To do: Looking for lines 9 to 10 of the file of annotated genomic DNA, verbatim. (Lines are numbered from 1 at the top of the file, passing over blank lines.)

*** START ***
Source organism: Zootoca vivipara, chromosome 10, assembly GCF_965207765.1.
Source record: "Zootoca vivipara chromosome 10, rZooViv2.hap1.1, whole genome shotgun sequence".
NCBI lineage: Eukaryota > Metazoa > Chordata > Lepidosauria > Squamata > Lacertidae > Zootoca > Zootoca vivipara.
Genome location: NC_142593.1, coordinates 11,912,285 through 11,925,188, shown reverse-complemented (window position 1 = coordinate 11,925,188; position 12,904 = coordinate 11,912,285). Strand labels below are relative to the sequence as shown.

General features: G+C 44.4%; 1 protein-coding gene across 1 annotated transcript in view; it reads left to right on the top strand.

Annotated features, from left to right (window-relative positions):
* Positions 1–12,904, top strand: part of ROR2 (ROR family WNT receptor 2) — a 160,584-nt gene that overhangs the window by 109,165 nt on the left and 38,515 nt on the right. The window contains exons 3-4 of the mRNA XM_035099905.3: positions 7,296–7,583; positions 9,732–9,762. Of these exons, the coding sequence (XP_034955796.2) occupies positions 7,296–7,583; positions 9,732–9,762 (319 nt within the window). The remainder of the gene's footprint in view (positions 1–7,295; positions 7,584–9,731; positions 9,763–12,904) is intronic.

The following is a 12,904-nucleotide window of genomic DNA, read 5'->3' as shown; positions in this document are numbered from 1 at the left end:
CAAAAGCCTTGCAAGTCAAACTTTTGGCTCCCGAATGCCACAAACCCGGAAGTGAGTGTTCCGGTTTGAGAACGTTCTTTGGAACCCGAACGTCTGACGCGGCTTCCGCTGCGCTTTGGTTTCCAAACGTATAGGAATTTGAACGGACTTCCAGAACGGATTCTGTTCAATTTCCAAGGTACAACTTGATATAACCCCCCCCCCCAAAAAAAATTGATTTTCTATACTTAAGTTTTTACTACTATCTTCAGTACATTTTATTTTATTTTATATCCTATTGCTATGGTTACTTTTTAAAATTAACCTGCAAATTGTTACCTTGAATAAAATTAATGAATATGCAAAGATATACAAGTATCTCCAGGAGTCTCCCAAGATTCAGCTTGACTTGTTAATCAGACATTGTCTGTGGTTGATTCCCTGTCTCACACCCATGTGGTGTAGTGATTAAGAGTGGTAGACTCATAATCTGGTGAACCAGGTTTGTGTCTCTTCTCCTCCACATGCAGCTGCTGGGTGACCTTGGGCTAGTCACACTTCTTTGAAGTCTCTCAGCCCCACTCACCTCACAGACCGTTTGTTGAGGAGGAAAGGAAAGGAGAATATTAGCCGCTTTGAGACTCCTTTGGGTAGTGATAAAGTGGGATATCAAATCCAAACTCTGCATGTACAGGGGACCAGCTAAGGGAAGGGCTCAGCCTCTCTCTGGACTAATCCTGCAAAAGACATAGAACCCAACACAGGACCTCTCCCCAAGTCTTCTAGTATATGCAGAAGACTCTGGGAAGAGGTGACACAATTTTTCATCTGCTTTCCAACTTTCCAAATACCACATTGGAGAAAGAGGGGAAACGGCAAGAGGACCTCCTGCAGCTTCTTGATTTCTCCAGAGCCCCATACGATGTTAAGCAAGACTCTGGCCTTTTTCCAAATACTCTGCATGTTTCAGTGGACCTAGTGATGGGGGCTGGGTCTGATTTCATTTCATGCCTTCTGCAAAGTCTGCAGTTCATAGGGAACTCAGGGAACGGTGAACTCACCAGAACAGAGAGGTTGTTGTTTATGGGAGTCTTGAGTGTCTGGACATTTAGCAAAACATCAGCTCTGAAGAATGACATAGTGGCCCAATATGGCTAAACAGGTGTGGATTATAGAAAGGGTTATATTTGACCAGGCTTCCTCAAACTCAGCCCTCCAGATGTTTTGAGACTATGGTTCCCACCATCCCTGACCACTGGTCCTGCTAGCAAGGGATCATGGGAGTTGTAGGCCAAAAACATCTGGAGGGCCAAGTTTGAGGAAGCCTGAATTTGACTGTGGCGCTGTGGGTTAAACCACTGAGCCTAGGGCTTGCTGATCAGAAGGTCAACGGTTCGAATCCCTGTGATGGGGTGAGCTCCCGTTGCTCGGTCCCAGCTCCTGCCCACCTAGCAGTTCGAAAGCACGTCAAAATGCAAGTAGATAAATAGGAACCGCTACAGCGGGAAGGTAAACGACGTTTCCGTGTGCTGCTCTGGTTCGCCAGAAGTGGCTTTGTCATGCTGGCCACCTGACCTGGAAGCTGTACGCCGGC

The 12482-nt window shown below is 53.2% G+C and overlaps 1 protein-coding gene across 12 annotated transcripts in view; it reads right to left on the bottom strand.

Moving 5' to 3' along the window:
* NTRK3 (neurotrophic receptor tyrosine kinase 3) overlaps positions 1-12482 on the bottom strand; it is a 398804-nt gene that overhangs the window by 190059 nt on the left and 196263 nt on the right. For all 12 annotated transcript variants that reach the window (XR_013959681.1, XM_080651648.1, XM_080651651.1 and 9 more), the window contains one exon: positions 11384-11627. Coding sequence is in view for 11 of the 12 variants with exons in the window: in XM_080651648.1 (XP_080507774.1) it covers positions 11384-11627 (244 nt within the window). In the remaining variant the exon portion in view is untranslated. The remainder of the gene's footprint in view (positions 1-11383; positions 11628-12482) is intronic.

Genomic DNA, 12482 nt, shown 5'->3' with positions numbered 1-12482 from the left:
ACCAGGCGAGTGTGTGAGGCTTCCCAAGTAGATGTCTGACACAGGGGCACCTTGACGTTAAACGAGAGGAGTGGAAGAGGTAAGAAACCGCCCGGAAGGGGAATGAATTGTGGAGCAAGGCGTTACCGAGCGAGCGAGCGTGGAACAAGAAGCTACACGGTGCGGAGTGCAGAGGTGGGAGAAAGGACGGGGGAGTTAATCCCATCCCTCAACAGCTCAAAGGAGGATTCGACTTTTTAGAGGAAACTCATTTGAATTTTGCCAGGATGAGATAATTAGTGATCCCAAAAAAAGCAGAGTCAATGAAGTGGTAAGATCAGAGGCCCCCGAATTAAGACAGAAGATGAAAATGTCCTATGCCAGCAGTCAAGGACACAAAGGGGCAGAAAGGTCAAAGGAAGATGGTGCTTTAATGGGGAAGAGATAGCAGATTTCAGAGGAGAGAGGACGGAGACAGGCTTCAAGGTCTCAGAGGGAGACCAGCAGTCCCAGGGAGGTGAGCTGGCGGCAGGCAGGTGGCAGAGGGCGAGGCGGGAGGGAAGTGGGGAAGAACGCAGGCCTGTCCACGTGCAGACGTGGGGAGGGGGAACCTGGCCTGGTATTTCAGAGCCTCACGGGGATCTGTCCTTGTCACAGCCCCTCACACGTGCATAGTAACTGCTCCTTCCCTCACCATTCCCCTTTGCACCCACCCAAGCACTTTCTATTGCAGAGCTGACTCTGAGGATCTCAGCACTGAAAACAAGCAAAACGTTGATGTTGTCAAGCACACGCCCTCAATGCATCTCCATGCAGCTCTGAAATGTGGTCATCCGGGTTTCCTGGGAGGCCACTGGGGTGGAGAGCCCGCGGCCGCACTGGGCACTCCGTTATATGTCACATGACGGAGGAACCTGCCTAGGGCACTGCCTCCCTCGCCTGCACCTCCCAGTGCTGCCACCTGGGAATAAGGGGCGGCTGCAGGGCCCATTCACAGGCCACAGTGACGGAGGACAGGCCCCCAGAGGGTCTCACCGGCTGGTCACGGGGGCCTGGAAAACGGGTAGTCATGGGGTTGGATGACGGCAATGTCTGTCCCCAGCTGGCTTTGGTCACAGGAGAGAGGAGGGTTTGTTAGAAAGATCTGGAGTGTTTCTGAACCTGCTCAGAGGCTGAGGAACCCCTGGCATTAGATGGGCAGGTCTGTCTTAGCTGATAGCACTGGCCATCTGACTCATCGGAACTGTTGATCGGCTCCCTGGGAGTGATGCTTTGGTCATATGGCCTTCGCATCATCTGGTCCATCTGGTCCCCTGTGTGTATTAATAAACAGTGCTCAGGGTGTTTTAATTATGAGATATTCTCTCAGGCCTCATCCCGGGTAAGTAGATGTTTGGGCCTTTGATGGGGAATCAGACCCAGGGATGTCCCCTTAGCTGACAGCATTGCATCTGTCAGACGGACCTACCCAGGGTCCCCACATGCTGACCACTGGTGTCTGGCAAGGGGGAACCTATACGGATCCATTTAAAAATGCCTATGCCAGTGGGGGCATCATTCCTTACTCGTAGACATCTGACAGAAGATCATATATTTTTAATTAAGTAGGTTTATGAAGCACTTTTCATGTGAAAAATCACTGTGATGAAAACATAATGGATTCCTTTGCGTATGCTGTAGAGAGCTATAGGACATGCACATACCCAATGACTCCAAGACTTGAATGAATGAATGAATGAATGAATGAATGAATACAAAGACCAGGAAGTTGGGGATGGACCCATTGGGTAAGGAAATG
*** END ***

CAAAAGCCTTGCAAGTCAAACTTTTGGCTCCCGAATGCCACAAACCCGGAAGTGAGTGTTCCGGTTTGAGAACGTTCTTTGGAACCCGAACGTCTGACGCGGCTTCCGCTGCGCTTTGGTTTCCAAACGTATAGGAATTTGAACGGACTTCCAGAACGGATTCTGTTCAATTTCCAAGGTACAACTTGATATAACCCCCCCCCCCAAAAAAAATTGATTTTCTATACTTAAGTTTTTACTACTATCTTCAGTACATTTTATTTTATTTTATATCCTATTGCTATGGTTACTTTTTAAAATTAACCTGCAAATTGTTACCTTGAATAAAATTAATGAATATGCAAAGATATACAAGTATCTCCAGGAGTCTCCCAAGATTCAGCTTGACTTGTTAATCAGACATTGTCTGTGGTTGATTCCCTGTCTCACACCCATGTGGTGTAGTGATTAAGAGTGGTAGACTCATAATCTGGTGAACCAGGTTTGTGTCTCTTCTCCTCCACATGCAGCTGCTGGGTGACCTTGGGCTAGTCACACTTCTTTGAAGTCTCTCAGCCCCACTCACCTCACAGACCGTTTGTTGAGGAGGAAAGGAAAGGAGAATATTAGCCGCTTTGAGACTCCTTTGGGTAGTGATAAAGTGGGATATCAAATCCAAACTCTGCATGTACAGGGGACCAGCTAAGGGAAGGGCTCAGCCTCTCTCTGGACTAATCCTGCAAAAGACATAGAACCCAACACAGGACCTCTCCCCAAGTCTTCTAGTATATGCAGAAGACTCTGGGAAGAGGTGACACAATTTTTCATCTGCTTTCCAACTTTCCAAATACCACATTGGAGAAAGAGGGGAAACGGCAAGAGGACCTCCTGCAGCTTCTTGATTTCTCCAGAGCCCCATACGATGTTAAGCAAGACTCTGGCCTTTTTCCAAATACTCTGCATGTTTCAGTGGACCTAGTGATGGGGGCTGGGTCTGATTTCATTTCATGCCTTCTGCAAAGTCTGCAGTTCATAGGGAACTCAGGGAACGGTGAACTCACCAGAACAGAGAGGTTGTTGTTTATGGGAGTCTTGAGTGTCTGGACATTTAGCAAAACATCAGCTCTGAAGAATGACATAGTGGCCCAATATGGCTAAACAGGTGTGGATTATAGAAAGGGTTATATTTGACCAGGCTTCCTCAAACTCAGCCCTCCAGATGTTTTGAGACTATGGTTCCCACCATCCCTGACCACTGGTCCTGCTAGCAAGGGATCATGGGAGTTGTAGGCCAAAAACATCTGGAGGGCCAAGTTTGAGGAAGCCTGAATTTGACTGTGGCGCTGTGGGTTAAACCACTGAGCCTAGGGCTTGCTGATCAGAAGGTCAACGGTTCGAATCCCTGTGATGGGGTGAGCTCCCGTTGCTCGGTCCCAGCTCCTGCCCACCTAGCAGTTCGAAAGCACGTCAAAATGCAAGTAGATAAATAGGAACCGCTACAGCGGGAAGGTAAACGACGTTTCCGTGTGCTGCTCTGGTTCGCCAGAAGTGGCTTTGTCATGCTGGCCACCTGACCTGGAAGCTGTACGCCGGC

The 12482-nt window shown below is 53.2% G+C and overlaps 1 protein-coding gene across 12 annotated transcripts in view; it reads right to left on the bottom strand.